As a psychotherapist and writer, I find colleagues in both fields generally dismissive or cynical about the so-called “men’s movement.” I tend to similar feelings, reflected most succinctly by a woman friend’s comment about “the group with the most access to power in our culture, the white urban male, claiming now to be victims.” However, as many others have pointed out, the image of some dominant, empowered male striding the earth, getting his every whim and impulse satisfied, doesn’t exactly correspond to the life experience of your average “guy.”
Whether men need a movement or not is debatable, perhaps, but that doesn’t invalidate a man’s need to communicate feelings and compare experiences of what it means to be a man, particularly in this society.
What I’m saying is, I’m suspicious of how suspicious most people are of the idea of men congregating to explore their lives. When women meet in this way, the assumed goal is that of empowerment and solidarity. If men do so, particularly educated urban males, it’s a conspiracy, a further consolidation of patriarchal power.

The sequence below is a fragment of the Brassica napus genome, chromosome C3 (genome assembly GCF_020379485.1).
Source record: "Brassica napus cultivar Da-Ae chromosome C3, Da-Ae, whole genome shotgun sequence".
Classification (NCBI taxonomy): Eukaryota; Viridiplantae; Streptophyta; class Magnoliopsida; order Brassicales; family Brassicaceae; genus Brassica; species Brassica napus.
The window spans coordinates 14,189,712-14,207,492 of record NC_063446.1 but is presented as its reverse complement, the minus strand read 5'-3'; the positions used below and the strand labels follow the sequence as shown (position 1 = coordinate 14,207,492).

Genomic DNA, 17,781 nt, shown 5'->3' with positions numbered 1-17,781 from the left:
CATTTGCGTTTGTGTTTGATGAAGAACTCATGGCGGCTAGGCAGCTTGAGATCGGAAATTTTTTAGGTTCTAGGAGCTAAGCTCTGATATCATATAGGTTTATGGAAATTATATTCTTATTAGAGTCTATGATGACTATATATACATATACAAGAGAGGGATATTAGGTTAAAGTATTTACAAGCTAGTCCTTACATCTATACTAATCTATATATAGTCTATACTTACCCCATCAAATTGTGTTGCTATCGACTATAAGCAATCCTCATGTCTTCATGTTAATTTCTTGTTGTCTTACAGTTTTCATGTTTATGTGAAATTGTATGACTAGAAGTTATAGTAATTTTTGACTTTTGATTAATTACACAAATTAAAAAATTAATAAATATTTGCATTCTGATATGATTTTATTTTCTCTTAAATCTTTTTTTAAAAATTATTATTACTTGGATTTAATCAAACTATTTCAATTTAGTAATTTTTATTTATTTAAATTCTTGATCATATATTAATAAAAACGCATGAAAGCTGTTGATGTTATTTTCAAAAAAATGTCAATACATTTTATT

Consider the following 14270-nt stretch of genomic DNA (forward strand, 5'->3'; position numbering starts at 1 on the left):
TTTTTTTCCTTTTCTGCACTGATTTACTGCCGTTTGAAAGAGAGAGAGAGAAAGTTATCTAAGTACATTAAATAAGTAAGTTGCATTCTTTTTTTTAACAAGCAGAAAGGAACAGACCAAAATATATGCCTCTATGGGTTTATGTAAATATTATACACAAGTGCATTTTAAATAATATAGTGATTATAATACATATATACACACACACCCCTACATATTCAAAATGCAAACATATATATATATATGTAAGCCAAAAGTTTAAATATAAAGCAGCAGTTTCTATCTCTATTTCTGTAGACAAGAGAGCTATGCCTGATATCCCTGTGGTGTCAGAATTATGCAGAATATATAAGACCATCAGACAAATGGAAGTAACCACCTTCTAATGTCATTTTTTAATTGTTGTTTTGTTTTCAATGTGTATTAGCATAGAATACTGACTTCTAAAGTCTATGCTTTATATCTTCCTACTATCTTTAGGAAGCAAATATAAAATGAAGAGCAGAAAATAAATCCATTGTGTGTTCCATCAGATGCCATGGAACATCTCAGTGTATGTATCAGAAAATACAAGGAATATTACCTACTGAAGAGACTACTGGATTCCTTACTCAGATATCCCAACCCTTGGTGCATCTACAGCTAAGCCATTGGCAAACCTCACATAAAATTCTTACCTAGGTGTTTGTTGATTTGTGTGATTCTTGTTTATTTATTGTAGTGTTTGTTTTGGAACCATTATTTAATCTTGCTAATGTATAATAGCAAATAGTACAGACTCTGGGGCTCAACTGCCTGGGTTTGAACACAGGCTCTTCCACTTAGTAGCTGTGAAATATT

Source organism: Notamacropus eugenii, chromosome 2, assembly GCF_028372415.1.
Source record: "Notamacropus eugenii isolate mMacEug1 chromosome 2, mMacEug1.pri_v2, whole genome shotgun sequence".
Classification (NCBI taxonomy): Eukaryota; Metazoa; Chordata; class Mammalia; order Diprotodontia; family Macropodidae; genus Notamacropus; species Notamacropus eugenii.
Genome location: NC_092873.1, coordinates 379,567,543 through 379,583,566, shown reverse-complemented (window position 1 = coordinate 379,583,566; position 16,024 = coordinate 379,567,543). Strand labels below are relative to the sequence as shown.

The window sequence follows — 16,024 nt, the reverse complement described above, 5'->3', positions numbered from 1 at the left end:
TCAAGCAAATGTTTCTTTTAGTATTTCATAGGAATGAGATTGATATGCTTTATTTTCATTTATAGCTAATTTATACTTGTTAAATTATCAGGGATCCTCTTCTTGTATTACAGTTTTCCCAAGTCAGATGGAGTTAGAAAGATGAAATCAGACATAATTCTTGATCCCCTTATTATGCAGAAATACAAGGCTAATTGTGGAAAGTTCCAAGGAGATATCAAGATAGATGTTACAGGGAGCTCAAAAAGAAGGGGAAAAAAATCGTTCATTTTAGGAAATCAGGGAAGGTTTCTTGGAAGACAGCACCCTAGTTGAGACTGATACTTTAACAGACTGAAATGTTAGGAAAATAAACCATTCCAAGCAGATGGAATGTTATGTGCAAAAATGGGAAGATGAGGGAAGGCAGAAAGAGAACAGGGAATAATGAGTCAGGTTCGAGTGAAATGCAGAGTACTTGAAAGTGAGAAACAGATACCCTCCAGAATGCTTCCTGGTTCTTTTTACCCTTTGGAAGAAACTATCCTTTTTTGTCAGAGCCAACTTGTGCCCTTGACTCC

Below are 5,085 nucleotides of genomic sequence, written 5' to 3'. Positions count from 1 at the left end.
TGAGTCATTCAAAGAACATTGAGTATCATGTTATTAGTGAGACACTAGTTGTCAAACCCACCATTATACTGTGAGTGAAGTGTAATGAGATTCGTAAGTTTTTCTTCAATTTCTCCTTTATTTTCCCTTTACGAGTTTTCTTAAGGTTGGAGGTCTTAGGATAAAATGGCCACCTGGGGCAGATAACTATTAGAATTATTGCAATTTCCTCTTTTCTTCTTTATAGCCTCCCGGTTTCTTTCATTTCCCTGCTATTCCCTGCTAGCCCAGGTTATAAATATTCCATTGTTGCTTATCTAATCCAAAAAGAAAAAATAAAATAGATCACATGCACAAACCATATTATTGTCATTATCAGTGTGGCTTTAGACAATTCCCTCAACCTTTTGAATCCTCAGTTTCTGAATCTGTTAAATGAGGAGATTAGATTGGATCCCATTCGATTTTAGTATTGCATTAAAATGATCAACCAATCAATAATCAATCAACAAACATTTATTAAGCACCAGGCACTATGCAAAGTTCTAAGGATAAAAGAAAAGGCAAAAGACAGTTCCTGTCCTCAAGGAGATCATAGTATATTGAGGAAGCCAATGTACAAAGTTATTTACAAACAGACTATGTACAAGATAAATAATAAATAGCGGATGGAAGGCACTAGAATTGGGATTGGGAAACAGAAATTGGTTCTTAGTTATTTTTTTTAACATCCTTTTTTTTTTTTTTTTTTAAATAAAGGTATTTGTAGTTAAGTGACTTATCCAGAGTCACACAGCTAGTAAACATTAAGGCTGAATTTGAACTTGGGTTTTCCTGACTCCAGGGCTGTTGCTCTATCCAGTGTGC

Traditionally, of course, this has been true. Male-only clubs, conferences, and “power weekends” continue to cloak the exchange of important business or technological information under the guise of male fellowship. This exclusion of females (and minority males) has been one of the dominant culture’s most open secrets for a hundred years. (And not just at the Yale Club. A few miles down the road from where the men’s conference was held, the Bohemians, a kind of right-wing, Fortune-500 version of the Boy Scouts, meets once a year to swap choice inside information around the old campfire.)
But the core of what’s happening in the men’s work I’ve witnessed has very little to do with power, at least as defined in our culture. It has to do with something much deeper in the human psyche. It is certainly much more dangerous to the status quo. It has to do with authenticity.
I could feel a sense of authenticity within hours of arriving at the gathering. In the casual comings-together, the impromptu bull-sessions and conversations over lunch, some of these deeper meanings began to emerge.
Normally, men compete for status and position using what they wear, drive, live in (and who they marry) as recognizable symbols of their success. However, during this weekend, we all wore jeans with T-shirts and shorts. So, you couldn’t tell if the guy next to you was a corporate CEO, a physician or a poet. Nobody knew how much money you made. Or cared.